Interview with Rudolf van Wezel of BIS Publishers

BIS Publishers is a small, independent outfit of about five staff that produces glossy, top-of-the-line books – the kind that you want to run your fingers over and keep around for dinner party show-and-tells. Their titles cover graphic design, fashion, architecture, product design and advertising, and they’ve become prized for their Dutch Design book series, created every two years since 1990 in collaboration with the Association of Dutch Designers BNO.

BIS was founded in 1986 by director and publisher Rudolf van Wezel. INC sat down with van Wezel to go over our questionnaire for how small publishers are confronting the industry’s digital turn.

Do you use any electronic formats to sell your books?
We use issuu to give a preview of our books, but we don’t sell PDF or ebook formats as yet. But we have some books we want to do that with, and this fall we will have our first eproduct.

At this point considering ebooks requires some research. Maybe we can talk in a half year about the market for them and for platforms. I get emails from producers of services about transforming print books to ebooks, but I haven’t delved into it yet. I’m interested and want to get more knowledgeable on this, but I haven’t yet taken the time to try it out.

How do you choose your titles?
Our content comes first from our own ideas and our wishes for certain books and subjects to publish. Then we source content from experts, authors or producers who can do both design (for our visual books) and editing and writing.

We also get proposals from authors in our market – designers and architects who have an idea and overview of their work and then contact us.

The third way is from foreign publishers. We mostly publish in English, but we also translate content. Other publishers develop books that we like, then they give us the rights for our home market, and in some cases in all of Europe. So the book is developed by a publisher colleague, and we acquire rights for a certain market.

For instance, with Good 50×70, the author is Italian and was looking for publisher, so he approached us with an idea and asked if we can make a book together.

How long does the publishing cycle take, from start to finish?
In general you have to look at about a year for bringing a work from start to finish. It does happen sometimes that we are quicker, depending on how far ahead the project is before it comes to our attention. We have examples of books that took seven years. Often authors or editorial teams have a history of working two to three years on a project before they contact a publisher, so it’s already quite advanced. Our technical process includes editing, proofreading, and design, but in our field, people often come with content and design already. But the whole process is generally about four to six months for production, and two months for technical production.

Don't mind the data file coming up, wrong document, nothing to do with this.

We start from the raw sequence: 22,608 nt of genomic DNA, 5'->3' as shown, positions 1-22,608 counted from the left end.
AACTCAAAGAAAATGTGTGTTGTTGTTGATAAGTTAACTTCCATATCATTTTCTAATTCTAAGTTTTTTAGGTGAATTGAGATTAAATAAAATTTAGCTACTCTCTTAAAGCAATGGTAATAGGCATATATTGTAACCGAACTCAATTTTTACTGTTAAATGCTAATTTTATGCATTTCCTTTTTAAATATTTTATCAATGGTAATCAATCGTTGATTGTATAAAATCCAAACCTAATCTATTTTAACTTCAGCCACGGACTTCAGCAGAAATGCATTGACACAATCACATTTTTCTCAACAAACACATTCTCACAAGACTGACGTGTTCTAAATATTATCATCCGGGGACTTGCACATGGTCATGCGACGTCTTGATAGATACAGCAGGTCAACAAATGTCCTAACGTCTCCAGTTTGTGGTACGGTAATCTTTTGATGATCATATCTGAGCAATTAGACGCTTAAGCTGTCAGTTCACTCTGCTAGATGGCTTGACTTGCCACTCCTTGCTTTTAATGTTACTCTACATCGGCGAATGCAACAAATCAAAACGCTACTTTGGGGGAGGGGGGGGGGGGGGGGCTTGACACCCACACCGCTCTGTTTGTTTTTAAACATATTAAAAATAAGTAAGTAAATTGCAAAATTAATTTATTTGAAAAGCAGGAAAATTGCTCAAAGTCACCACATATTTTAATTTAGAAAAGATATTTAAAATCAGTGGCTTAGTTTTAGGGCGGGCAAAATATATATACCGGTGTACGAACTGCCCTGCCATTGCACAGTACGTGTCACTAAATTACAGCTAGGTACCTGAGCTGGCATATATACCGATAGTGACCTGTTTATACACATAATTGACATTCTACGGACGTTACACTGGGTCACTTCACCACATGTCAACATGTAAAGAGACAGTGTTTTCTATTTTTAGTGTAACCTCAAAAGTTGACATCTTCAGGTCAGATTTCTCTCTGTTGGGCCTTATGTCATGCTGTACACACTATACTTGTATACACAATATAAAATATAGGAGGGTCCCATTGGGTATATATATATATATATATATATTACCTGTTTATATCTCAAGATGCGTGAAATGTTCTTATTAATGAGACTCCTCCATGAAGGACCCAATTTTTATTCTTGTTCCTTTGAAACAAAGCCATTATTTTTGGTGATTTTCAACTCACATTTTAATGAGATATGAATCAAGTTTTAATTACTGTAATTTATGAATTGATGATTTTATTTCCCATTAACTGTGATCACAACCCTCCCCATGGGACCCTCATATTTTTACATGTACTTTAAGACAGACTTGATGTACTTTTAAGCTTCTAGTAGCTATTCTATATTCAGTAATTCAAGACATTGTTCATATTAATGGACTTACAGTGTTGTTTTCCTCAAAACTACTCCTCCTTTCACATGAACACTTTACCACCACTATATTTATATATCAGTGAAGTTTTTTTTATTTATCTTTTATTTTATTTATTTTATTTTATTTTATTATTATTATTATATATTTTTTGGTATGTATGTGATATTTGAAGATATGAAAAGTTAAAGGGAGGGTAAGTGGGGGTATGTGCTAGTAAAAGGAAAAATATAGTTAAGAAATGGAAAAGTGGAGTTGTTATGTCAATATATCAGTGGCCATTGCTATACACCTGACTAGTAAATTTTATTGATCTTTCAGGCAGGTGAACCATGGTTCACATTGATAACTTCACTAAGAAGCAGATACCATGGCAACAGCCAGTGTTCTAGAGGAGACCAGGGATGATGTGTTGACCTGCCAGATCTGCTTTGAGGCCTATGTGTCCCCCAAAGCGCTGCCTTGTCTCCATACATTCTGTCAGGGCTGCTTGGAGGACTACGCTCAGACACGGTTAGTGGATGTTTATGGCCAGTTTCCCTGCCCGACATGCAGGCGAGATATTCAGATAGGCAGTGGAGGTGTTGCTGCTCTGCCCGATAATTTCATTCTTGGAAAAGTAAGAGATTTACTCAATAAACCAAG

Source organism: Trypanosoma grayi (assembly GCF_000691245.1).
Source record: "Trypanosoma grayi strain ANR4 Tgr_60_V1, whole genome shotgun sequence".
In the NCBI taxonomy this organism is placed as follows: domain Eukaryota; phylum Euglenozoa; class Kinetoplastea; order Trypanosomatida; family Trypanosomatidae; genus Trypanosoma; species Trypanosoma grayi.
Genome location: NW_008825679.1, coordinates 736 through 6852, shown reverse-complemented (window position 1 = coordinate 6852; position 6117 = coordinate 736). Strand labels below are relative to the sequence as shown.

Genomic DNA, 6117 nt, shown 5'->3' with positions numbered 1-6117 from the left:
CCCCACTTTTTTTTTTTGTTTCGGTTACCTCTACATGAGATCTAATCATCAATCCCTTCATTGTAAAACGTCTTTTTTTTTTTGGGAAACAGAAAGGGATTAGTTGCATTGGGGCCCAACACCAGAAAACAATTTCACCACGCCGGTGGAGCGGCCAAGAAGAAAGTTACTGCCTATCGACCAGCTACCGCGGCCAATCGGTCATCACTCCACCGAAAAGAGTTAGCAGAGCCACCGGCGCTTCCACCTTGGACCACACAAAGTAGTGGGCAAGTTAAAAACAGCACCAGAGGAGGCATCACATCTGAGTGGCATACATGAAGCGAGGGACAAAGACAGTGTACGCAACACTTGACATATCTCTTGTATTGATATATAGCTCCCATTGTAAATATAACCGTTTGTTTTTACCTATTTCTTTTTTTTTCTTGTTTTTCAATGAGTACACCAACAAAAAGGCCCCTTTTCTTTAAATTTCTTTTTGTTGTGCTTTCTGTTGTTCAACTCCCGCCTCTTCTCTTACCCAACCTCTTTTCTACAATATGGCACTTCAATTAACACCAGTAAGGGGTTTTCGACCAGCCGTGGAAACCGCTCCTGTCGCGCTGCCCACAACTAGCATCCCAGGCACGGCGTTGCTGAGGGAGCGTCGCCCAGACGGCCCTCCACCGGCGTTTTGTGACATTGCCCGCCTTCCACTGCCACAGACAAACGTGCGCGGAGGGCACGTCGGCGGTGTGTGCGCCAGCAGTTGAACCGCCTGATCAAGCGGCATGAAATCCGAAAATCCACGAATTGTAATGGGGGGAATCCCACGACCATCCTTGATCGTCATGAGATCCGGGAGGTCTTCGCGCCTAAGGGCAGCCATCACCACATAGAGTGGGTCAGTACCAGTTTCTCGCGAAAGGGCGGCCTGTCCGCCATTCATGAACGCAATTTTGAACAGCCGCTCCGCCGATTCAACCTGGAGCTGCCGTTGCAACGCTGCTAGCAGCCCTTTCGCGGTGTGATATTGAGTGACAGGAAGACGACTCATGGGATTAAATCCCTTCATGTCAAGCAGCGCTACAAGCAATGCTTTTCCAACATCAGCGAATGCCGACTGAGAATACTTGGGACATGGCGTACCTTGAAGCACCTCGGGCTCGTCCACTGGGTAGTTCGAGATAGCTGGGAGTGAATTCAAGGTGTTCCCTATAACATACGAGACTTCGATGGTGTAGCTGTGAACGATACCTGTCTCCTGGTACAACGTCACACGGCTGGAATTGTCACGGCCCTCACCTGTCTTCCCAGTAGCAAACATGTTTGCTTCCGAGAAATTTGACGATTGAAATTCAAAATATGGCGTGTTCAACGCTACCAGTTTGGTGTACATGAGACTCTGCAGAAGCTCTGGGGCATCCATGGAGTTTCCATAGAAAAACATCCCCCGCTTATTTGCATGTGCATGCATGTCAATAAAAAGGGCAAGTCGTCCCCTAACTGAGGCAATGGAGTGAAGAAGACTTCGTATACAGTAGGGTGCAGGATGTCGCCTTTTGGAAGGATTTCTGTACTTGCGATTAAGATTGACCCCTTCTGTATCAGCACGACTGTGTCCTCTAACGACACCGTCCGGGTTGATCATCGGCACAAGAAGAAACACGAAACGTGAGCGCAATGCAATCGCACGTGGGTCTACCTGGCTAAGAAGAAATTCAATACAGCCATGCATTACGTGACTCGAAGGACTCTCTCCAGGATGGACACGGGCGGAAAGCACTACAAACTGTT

The editor is sometimes also the author of our books, when it’s a collaboration in advanced stage. Authors can now also work better internationally.

What type of content do you think translate well into electronic format?

For instance, This is Service Design Thinking – a management book on service design that is crowd sourced. You have 24 main authors, above that an editorial team, and below those authors are dozens of people who contributed to the manuscript online. So contributed content and improvements are done in a community. The good thing is that the community becomes a circle of investors for book, because they all are enthusiastic – they are apart of the marketing angle as well as the creation. There is a website for This is Service Design Thinking as well, and parts of book are online. This is an example of a book we would like to publish in an eformat. There’s a hashtag and bar code that brings you to the website. The map in the back is of the service design process, so you have the original but can download more. This is a book that has a connection to the web.

Sketching books are successful, we want to also provide them in an eformat. This is because it’s a visual book, a visual course in sketching. We are looking into digital formats that have videos incorporated, and also layers that you can peel off to see how sketches are built up, with shadows and colors and help lines. Some books are successful in print and are used in schools, but it would be very exciting to turn them into a multimedia publication with video and layers, an app – some eformat that integrates layers and video. A simple ebook that has text and illustration locked so that things are explained in a certain order, with a fixed layout or app. iBook platform is the first to convert to an e-version.